Why Employee Feedback Is Absolutely Essential
Employee engagement is critical to productivity and performance.
A truly engaged employee works not just harder but smarter, and contributes substantially more to the success of your organisation.
But how can you keep them engaged?
One of the best ways is through providing proper employee feedback.
I don’t mean by that the formal, annual performance reviews.
These are important, but they are not what you need to keep workers engaged on a day to day basis.
Employee feedback is powerful, inexpensive, and massively underutilised.
It serves both to improve morale, make individuals really feel like part of a team, and of course to help get employees back on track when their performance falters.
It’s most powerful aspect, though, might be its ability to help individual employees see how others perceive their job performance and social impact.
Feedback, if it has a positive aspect, can be incredibly motivating.
It can help your employees to really identify with your organisation, and with their place within it.
Proper ongoing feedback should constantly reinforce the following points:
- The importance of the employee’s role, and how it helps the organisation run
- What they need to achieve to succeed in their role
- How their performance had improved or declined recently, as well as long-term
- What uses of their time contribute most to the organisation
- The impacts they are having on others around them
- The state of their relationships with co-workers and supervisors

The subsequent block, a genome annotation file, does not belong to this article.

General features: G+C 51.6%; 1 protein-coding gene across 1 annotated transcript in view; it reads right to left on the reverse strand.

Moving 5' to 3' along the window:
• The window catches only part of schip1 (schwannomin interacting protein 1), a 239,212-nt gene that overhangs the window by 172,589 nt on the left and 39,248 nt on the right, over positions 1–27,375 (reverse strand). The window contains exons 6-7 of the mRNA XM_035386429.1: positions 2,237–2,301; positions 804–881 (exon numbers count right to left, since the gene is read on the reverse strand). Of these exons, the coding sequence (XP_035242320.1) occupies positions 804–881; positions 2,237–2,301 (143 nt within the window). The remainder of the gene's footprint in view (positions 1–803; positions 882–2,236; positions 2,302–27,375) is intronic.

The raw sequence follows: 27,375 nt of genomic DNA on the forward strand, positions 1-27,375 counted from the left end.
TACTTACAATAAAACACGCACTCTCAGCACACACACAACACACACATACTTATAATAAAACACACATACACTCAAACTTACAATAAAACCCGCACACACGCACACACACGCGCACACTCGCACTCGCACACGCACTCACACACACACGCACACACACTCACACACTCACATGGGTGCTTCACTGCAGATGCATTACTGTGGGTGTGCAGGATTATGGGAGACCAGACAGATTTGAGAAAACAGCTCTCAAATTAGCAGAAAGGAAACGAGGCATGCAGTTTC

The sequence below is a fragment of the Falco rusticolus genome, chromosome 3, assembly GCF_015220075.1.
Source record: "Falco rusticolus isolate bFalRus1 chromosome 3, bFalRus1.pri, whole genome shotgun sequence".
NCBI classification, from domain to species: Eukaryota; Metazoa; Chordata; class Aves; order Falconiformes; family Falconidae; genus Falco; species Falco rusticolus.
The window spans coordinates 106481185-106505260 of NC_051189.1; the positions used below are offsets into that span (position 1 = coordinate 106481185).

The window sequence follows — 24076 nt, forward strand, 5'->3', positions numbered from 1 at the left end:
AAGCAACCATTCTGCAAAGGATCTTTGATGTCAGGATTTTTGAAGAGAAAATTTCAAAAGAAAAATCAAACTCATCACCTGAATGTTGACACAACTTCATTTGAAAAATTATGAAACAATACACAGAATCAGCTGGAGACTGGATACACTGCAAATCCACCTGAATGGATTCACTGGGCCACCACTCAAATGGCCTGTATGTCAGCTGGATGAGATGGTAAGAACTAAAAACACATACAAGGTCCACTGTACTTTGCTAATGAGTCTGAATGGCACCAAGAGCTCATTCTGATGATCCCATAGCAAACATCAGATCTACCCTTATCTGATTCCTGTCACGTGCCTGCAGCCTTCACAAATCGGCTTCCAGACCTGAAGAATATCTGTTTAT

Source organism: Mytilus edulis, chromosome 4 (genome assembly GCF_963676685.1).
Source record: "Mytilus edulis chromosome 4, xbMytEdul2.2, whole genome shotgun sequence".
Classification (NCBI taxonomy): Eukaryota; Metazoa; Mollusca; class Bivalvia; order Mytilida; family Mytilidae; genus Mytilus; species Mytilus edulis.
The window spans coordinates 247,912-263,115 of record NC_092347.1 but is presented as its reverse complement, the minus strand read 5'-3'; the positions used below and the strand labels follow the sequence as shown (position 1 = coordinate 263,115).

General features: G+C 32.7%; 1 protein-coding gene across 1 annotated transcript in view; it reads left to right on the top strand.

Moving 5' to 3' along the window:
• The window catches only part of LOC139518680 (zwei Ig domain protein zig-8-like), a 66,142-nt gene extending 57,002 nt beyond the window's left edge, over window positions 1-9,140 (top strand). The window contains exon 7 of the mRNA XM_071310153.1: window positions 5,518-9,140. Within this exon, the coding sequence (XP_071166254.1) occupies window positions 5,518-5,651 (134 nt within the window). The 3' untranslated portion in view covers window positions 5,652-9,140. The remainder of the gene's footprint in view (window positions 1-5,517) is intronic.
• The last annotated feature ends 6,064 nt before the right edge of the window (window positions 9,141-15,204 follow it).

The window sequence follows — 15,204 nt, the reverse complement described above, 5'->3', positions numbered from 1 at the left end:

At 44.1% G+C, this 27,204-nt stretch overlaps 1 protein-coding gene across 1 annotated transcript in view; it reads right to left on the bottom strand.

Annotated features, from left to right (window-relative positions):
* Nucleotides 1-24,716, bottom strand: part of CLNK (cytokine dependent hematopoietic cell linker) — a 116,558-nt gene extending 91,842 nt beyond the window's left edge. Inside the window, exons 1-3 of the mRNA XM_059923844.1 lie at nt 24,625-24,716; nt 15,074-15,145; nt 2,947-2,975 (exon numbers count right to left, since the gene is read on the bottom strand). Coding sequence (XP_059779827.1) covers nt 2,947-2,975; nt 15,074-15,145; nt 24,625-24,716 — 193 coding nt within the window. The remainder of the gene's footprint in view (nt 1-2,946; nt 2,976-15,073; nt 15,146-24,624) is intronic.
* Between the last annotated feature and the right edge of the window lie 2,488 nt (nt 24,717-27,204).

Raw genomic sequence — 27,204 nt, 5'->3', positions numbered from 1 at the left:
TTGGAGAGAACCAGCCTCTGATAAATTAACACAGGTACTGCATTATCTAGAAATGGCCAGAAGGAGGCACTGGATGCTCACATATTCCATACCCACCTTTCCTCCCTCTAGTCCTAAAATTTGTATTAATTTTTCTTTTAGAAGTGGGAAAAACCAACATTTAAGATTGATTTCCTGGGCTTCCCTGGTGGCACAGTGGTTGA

Attempting to do a proper job without fairly frequent feedback is a bit like driving in an unfamiliar countryside when the sat-nav won’t connect.
You can be making really good time for a few hours, only to suddenly discover that you’ve been on the wrong road the whole time.
Nothing is as demoralising as discovering that the last few weeks (or months) they you’ve been pouring into an important project has essentially been wasted because you were on the wrong track.
However, with regular, frequent informal feedback sessions, your sat-nav is working the whole time.
You know exactly where you rely are on the project and within the organisation, and if you do make a wrong turn is can be discovered and corrected straight away rather than after weeks of wasted effort.
You need to have regular, informal chats with each member of your team about their work.
This might include a discussion about whether they are achieving both their own goals as well as those you have set for them.
It should involve underscoring what makes their role important to the organisation as a whole, and how they might contribute more.
You should definitely touch upon those areas in which they are doing well.
You should make certain to address the impact the individual in question is having on the workplace generally, both in positive and negative ways.
If you can keep your employees in touch with their performance, their role in the organisation, and their relationships with their co-workers, they will not only be more productive, but more positive about their status within the company and better able to use their strengths to overcome their weaknesses.
This is what you need to try to achieve with employee feedback.